Qatar: UN Human Rights Rapporteur exposes truth on migrant workers and calls for ILO standards to be met


International Trade Union Confederation

International Trade Union Confederation

International unions are calling on the Qatar authorities to give an immediate response to the request for urgent reforms for migrant workers following a ten-day UN investigation in the country.

Sharan Burrow, General Secretary, International Trade Union Confederation, welcomed the recommendations by Francois Crepeau, UN Special Rapporteur on the Human Rights of Migrants, including the right to form and join trade unions, proper grievance procedures, a minimum wage and the abolishment of the kafala system.

“Despite claims by the Qatar authorities that they are cleaning up labour camps and clearing overcrowded deportation centres holding women and their babies, the UN Special Rapporteur has witnessed the horrific conditions facing migrant workers in Qatar and put forward strong recommendations that if implemented will make a real difference to the lives of migrant workers in Qatar,” said Sharan Burrow.

The UN recommendations were announced as FIFA President Sepp Blatter made his ‘courtesy’ visit to the Emir following the deaths of construction workers building World Cup infrastructure. Continue reading

World Day Against Child Labour


child-labour(June 12) The ITUC is calling on governments to step up commitment to the global fight against child labour, with new evidence from the ILO that progress is slowing.  215 million children are still at work instead of in school.

“The two ILO Conventions on child labour have been ratified by the vast majority of governments, but tens of millions of children are experiencing the exploitation and misery of child labour when they should be getting a decent education.  The economic crisis, and the obsession with austerity, are severely hampering efforts to get the children out of work and into school,” said ITUC General Secretary Sharan Burrow.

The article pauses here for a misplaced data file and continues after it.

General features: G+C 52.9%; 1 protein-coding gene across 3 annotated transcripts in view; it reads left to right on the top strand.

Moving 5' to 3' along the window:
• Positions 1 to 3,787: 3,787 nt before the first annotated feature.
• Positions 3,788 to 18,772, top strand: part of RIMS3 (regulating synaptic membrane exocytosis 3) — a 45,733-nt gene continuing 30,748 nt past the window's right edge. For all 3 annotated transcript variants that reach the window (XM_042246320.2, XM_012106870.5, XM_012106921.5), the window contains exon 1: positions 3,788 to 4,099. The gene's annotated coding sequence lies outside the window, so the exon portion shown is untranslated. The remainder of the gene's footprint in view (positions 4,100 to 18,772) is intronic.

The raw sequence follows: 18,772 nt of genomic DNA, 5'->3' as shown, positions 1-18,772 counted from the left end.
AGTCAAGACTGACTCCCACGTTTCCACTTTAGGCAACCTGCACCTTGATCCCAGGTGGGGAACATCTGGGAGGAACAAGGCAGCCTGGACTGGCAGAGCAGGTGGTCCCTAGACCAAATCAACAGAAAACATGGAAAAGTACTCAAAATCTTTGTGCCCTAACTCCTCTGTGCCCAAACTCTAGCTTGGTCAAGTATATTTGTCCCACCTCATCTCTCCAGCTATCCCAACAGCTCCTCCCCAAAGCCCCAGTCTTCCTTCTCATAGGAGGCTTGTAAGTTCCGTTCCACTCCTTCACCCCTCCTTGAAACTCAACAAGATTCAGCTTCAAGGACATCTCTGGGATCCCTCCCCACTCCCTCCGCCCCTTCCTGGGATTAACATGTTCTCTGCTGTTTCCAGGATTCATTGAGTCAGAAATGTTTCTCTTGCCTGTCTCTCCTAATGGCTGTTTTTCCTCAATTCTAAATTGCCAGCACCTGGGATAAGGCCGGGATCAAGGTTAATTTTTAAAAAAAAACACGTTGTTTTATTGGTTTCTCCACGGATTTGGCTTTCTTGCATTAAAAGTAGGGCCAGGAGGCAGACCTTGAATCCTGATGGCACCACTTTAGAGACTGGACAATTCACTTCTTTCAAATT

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Bangladesh Labour Law Changes Inadequate


Hundreds of Bangladesh workers in several garment factores were killed in a building collapse  Photo: Bangladesh Federation of Workers Solidarity (BFWS).

Hundreds of Bangladesh workers in several garment factores were killed in a building collapse Photo: Bangladesh Federation of Workers Solidarity (BFWS).

Changes to Bangladesh’s notoriously weak labour laws being discussed in parliament are inadequate and will leave workers still without protection guaranteed under global labour standards, according to the international trade union movement.
Sharan Burrow, General Secretary of the ITUC, said, “After years of inaction, the government is trying to hose down criticism of a system which has cost thousands of lives and kept the country’s garment workers on dollar-a-day wages to feed the corporate bottom line.  The changes being debated in parliament won’t change that, so major trading partners including the US and the EU will now need to step up pressure for real reform.”

The 360,000 workers in the country’s eight export processing zones will remain excluded from labour law coverage and instead relegated to a separate law that prohibits workers from even forming a union.  Remaining union-free appears to be one of the promises made to investors who set up in the zones.

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ILO: 52 Million in Domestic Work Worldwide

by Tula Connell